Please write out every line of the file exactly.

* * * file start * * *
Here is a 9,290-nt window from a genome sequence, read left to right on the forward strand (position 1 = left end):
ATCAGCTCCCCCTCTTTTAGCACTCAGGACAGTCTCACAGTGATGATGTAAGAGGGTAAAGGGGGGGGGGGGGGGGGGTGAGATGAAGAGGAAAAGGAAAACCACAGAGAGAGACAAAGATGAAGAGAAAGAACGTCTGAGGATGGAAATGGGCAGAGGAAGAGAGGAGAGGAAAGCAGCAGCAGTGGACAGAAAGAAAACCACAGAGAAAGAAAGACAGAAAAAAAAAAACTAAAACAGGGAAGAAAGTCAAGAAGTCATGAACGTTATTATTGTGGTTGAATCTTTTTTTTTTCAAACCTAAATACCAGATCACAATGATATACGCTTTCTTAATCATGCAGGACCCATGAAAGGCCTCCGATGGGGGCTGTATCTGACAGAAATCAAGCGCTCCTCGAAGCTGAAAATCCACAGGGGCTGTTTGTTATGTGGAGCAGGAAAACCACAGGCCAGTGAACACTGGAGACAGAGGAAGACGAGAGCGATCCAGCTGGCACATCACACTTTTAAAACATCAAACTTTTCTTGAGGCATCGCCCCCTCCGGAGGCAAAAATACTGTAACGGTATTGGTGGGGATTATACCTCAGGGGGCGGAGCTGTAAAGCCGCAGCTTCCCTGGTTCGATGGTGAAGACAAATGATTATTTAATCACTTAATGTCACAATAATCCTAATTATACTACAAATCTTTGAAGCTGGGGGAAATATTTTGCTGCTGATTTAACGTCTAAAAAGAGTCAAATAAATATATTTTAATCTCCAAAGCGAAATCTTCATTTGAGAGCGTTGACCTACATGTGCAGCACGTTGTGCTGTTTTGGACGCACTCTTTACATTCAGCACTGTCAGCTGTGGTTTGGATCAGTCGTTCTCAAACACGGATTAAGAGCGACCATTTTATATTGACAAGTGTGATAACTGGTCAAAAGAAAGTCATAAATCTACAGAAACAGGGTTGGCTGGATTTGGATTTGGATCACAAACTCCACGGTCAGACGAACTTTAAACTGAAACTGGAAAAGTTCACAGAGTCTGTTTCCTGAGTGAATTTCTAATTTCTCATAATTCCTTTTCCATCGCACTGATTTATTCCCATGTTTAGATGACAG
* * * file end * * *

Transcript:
Here is a 9,290-nt window from a genome sequence, read left to right on the forward strand (position 1 = left end):
ATCAGCTCCCCCTCTTTTAGCACTCAGGACAGTCTCACAGTGATGATGTAAGAGGGTAAAGGGGGGGGGGGGGGGGGGTGAGATGAAGAGGAAAAGGAAAACCACAGAGAGAGACAAAGATGAAGAGAAAGAACGTCTGAGGATGGAAATGGGCAGAGGAAGAGAGGAGAGGAAAGCAGCAGCAGTGGACAGAAAGAAAACCACAGAGAAAGAAAGACAGAAAAAAAAAAACTAAAACAGGGAAGAAAGTCAAGAAGTCATGAACGTTATTATTGTGGTTGAATCTTTTTTTTTTCAAACCTAAATACCAGATCACAATGATATACGCTTTCTTAATCATGCAGGACCCATGAAAGGCCTCCGATGGGGGCTGTATCTGACAGAAATCAAGCGCTCCTCGAAGCTGAAAATCCACAGGGGCTGTTTGTTATGTGGAGCAGGAAAACCACAGGCCAGTGAACACTGGAGACAGAGGAAGACGAGAGCGATCCAGCTGGCACATCACACTTTTAAAACATCAAACTTTTCTTGAGGCATCGCCCCCTCCGGAGGCAAAAATACTGTAACGGTATTGGTGGGGATTATACCTCAGGGGGCGGAGCTGTAAAGCCGCAGCTTCCCTGGTTCGATGGTGAAGACAAATGATTATTTAATCACTTAATGTCACAATAATCCTAATTATACTACAAATCTTTGAAGCTGGGGGAAATATTTTGCTGCTGATTTAACGTCTAAAAAGAGTCAAATAAATATATTTTAATCTCCAAAGCGAAATCTTCATTTGAGAGCGTTGACCTACATGTGCAGCACGTTGTGCTGTTTTGGACGCACTCTTTACATTCAGCACTGTCAGCTGTGGTTTGGATCAGTCGTTCTCAAACACGGATTAAGAGCGACCATTTTATATTGACAAGTGTGATAACTGGTCAAAAGAAAGTCATAAATCTACAGAAACAGGGTTGGCTGGATTTGGATTTGGATCACAAACTCCACGGTCAGACGAACTTTAAACTGAAACTGGAAAAGTTCACAGAGTCTGTTTCCTGAGTGAATTTCTAATTTCTCATAATTCCTTTTCCATCGCACTGATTTATTCCCATGTTTAGATGACAG